the Reinius lab
OUR RESEARCH aims to reveal fundamental features of gene regulation, and in particular the regulation of active versus inactive chromatin. Main topics of the lab are X-chromosome inactivation and dosage compensation. The X chromosome is a unique genetic environment. Female cells contain two X chromosomes while male cells contain one. To balance the X-gene dose in female cells one X copy is kept transcriptionally silenced by the process of X-chromosome inactivation. This is achieved by remarkable remodeling of the inactive X chromosome, which drastically alters its chromatin structure, methylation patterns, and three-dimensional conformation, ultimately suppressing the expression of most of its genes. By characterizing the epigenetic framework of X-chromosome inactivation, we may reveal key features of gene regulation and cellular systems. During the last years, Reinius and colleagues pioneered the use of single-cell RNA-seq in the study of X-inactivation (Science 2014, Nature Reviews Genetics 2015, Cell 2016, Nature Genetics 2016 etc., see Publications ). Currently the Reinius lab is working to determine the X-inactive landscape across a wide range of in vivo tissues and cell types. This is accomplished by a synthesis of newly developed concepts and techniques, including single-cell RNA-sequencing, chromatin accessibility and modification assays, mouse genetics and transgenics, and recently advanced computational methods for the analysis of allele-specific gene expression. The expected outcome of the research is of broad biomedical significance, and may reveal the regulatory underpinnings of variable expressivity and incomplete penetrance of X-linked genetic disorders.
- A MECHANISTIC BREAKTHROUGH: Recently, we have been studying X-chromosome upregulation using single-cell transcriptomics. The single active X-chromosome in both male and female cells cells becomes hyper activated to balance the gene dose with the diploid autosomal part of the genome. We discovered that this hyper activation is achieved by increased transcriptional burst frequencies for X-linked genes (article in Nature Structural & Molecular Biology 2019). This represents a Breakthrough to the Mechanism of Dosage Compensation. An excellent News & Views feature on this study is available here: Rapid transcriptional bursts upregulate the X chromosome, authored by Xinxian Deng & Christine M. Disteche. Furthermore, we have now characterized the allele-specific X-upregulation dynamics throughout the early in vivo development of a mammal (mouse) for the first time and performed the first direct analysis of epigenetic changes upon X-upregulation establishment. This study identifies provides unprecedented insights into the dynamics of mammalian X-chromosome upregulation, indentifying "Elastic X upregulation". Our results prompt a revised model of the chain in events of allelic regulation by X-upregulation and X-inactivation in unitedly achieving stable cellular levels of X-chromosome transcripts (read the preprint on bioRxiv; paper under review).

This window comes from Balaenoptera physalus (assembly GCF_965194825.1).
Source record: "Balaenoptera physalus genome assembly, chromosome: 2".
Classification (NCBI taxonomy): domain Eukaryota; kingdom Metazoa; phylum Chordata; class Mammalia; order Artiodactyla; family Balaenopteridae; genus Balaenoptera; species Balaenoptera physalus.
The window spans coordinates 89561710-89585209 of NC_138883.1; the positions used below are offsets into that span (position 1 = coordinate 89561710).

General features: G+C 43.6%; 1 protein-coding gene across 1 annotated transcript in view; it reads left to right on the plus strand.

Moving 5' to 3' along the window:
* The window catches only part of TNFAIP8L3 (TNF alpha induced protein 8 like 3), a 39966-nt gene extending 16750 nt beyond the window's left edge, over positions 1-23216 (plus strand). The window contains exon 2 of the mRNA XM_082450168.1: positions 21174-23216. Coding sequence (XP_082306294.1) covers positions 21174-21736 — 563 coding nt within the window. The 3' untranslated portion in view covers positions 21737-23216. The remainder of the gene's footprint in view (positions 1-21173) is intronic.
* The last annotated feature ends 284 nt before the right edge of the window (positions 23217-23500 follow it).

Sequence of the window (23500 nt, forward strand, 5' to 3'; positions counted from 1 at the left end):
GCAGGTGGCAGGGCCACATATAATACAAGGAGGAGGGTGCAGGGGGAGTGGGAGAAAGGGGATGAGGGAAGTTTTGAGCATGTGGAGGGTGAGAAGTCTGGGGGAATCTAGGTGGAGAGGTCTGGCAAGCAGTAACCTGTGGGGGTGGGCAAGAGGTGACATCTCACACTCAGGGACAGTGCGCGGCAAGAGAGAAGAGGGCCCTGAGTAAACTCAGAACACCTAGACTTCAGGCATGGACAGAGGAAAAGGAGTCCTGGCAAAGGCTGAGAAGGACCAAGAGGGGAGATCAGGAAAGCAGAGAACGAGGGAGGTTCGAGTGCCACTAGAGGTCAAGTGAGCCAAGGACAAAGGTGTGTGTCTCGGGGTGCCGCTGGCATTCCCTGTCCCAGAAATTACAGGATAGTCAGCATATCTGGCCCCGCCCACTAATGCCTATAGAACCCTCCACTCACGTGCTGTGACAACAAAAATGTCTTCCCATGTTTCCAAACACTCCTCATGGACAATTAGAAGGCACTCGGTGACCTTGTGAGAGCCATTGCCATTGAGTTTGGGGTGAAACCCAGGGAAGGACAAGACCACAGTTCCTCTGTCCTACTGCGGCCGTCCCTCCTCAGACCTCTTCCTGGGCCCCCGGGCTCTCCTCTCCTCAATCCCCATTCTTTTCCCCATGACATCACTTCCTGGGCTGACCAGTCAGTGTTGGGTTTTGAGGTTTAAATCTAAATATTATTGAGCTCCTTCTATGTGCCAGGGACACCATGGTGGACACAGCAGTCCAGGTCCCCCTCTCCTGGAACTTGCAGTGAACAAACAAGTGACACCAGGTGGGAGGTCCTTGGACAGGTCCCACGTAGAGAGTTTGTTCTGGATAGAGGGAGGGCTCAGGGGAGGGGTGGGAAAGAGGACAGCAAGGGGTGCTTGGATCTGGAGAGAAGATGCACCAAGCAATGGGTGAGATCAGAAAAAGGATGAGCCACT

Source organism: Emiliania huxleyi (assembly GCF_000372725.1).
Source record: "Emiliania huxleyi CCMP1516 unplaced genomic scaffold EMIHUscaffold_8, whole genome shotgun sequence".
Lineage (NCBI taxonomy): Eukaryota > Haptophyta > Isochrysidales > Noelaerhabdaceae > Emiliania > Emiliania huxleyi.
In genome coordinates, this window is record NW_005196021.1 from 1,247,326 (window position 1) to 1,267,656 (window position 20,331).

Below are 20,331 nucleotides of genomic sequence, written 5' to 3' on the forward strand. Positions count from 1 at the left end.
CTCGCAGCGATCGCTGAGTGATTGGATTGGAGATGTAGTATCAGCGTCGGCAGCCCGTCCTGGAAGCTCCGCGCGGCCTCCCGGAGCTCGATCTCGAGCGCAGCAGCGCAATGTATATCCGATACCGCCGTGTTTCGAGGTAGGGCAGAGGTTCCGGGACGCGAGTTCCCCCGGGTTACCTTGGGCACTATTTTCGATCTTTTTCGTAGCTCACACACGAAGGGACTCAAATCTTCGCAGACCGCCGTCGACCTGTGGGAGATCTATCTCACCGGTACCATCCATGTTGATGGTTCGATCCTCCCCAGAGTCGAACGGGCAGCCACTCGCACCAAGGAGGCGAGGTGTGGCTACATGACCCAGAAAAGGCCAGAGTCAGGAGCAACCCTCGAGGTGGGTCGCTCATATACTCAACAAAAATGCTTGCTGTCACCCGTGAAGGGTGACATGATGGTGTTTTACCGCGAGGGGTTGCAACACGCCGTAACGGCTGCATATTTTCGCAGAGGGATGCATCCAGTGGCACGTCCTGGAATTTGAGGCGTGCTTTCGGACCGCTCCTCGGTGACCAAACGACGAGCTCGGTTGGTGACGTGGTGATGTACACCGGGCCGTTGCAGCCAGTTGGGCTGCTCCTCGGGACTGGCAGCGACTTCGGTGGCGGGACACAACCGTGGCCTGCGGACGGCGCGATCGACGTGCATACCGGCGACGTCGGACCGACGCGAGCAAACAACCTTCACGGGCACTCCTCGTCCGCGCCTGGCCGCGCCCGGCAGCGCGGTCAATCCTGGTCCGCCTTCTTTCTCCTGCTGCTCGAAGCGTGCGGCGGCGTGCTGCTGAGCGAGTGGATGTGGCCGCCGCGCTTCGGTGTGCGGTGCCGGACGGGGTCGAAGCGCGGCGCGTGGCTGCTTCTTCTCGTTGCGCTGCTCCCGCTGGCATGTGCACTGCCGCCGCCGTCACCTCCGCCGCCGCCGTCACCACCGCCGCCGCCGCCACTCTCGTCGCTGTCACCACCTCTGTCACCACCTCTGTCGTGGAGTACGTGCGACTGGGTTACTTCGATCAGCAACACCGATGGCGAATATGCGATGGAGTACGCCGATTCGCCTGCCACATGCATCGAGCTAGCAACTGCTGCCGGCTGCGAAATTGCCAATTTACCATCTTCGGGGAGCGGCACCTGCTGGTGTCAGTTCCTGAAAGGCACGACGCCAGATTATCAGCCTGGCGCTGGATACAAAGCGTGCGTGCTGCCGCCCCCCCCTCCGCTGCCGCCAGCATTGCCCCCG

Advancing RNA/DNA sequencing technology: High-throughput sequencing is key to our work, and is increasingly utilized in biomedicine. We are working to develop and improve methods for RNA and DNA sequencing, tailoring the methods to maximize information yield in the context of specific assays.
LOCATION: The Reinius lab is placed at the Department of Medical Biochemistry and Biophysics, Karolinska Institutet, an international and vibrant research environment. Our Division, Biomaterials, is located at Biomedicum, KI Solna Campus, a purpose-built facility for experimental medical research. It hosts research groups with diverse backgrounds, from cell biology to biophysics, forming a unique interdisciplinary cluster of expertise in Molecular Biology and Biomedicine.
Karolinska Institutet, Solna, Stockholm